Kilimanjaro is one of the most climbed mountains in the world, and one which attracts many tourists to Tanzania each and every year. The reason for the mountain’s popularity is because of its relatively easy nature in terms of climbing difficulty. I want to stress that this is not an easy climb, but it requires very little professional equipment, and climbers of all abilities can tackle the mountain.
They call this mountain the ‘Roof of Africa’ and standing at almost 6,000 metres, it is easy to understand why. The biggest challenge with this climb is the altitude at which you will be climbing, as well as the mental challenge which you will face on your way up. As long as your physical condition is at an average level, you can certainly climb Kilimanjaro, and here are some tips to help you get through it.
The most common reason why some trekkers aren’t able to make the summit of Kilimanjaro is not down to the difficulty of the climb, but rather the problems that come as a result of the high altitude. The effects of altitude can happen when you reach about 3,000 metres above sea level, which worsens as you continue the journey. The best way to counteract any problems related to altitude is to acclimatise yourself, and in order to do this on the mountain, ti is recommended that you opt for a longer itinerary, which will give your body plenty of time to get used to the thinner air and lack of oxygen.
Most trekking routes which you have the choice of in order to scale this mountain, are around 70 kilometres in length. Naturally this distance will seem pretty short to you if you are a trekker with years of experience, but for a newbie it can seem like a long way indeed. Most trekking routes will see you walking/trekking/climbing for between 6 and 8 hours per day, so it is fair to say that it is hard going. The day of the summit will usually last between 12-14 hours, and so you really need to mentally prepare yourself to be on your feet for such a length of time. My advice would be that you only opt for the shortest, 5 day itinerary, if you have a wealth of experience of trekking and climbing at high altitude. If you are a newbie, I would recommend taking the 12 day tour which is less of a slog, and can help you to get acclimatised.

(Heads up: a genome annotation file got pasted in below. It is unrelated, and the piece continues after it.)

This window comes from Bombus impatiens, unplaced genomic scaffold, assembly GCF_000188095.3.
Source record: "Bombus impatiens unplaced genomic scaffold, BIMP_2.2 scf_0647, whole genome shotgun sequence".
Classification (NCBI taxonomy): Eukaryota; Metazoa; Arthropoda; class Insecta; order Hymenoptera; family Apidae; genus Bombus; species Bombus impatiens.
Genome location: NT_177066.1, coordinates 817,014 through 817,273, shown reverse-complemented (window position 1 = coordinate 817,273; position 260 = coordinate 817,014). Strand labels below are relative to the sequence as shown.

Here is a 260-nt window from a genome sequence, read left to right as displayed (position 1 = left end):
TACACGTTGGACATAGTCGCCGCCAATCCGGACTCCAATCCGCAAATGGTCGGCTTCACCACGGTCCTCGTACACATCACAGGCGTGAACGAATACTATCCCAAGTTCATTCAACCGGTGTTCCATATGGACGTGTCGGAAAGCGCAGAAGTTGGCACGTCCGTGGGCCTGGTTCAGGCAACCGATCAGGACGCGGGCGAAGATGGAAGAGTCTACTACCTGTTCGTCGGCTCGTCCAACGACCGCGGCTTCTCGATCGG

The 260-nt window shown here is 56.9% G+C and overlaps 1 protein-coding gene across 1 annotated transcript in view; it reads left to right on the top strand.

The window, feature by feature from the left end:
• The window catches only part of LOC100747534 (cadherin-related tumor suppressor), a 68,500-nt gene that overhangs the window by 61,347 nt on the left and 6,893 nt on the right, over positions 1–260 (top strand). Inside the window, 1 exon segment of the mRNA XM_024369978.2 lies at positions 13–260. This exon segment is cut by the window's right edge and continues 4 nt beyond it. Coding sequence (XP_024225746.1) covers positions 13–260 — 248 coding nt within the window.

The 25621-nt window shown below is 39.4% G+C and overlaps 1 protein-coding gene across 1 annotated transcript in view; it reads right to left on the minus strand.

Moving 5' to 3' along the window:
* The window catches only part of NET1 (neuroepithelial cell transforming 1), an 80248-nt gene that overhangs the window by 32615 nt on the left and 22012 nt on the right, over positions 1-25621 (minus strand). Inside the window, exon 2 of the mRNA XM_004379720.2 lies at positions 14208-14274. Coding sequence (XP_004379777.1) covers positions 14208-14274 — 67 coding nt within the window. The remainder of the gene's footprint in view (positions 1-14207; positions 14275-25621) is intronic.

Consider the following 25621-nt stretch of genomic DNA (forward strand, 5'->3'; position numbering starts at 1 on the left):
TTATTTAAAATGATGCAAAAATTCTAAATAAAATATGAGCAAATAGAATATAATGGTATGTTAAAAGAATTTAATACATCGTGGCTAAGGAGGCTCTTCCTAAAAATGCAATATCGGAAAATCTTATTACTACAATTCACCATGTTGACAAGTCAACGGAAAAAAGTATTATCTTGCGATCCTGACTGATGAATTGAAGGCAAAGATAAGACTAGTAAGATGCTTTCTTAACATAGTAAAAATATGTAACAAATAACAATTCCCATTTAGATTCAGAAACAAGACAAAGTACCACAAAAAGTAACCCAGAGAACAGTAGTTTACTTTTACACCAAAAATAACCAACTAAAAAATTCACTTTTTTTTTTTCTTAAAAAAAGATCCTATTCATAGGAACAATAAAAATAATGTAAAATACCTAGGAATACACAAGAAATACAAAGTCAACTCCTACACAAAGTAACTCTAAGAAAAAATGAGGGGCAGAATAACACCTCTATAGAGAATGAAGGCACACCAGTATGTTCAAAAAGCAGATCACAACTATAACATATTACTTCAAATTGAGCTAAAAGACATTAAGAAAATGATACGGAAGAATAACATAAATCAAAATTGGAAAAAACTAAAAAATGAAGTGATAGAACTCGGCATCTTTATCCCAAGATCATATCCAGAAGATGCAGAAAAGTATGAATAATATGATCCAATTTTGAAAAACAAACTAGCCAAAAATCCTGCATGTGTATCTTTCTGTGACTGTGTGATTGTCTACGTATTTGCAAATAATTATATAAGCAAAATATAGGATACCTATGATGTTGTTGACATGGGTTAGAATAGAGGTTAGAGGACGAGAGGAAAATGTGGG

Whilst you don’t need to be a fitness freak to be able to climb Kilimanjaro, you will need to put in some kind of training in the days and weeks ahead of your climb. The best course of action is to simply get used to trekking for such a long time, starting this in the 6 weeks running up to the event would be the best idea. The best approach here is just to get yourself into good physical condition, lose some weight and increase your cardio in the run up to your climb.
Standing on top of Kilimanjaro is an incredible experience, and one which is absolutely worth the effort involved.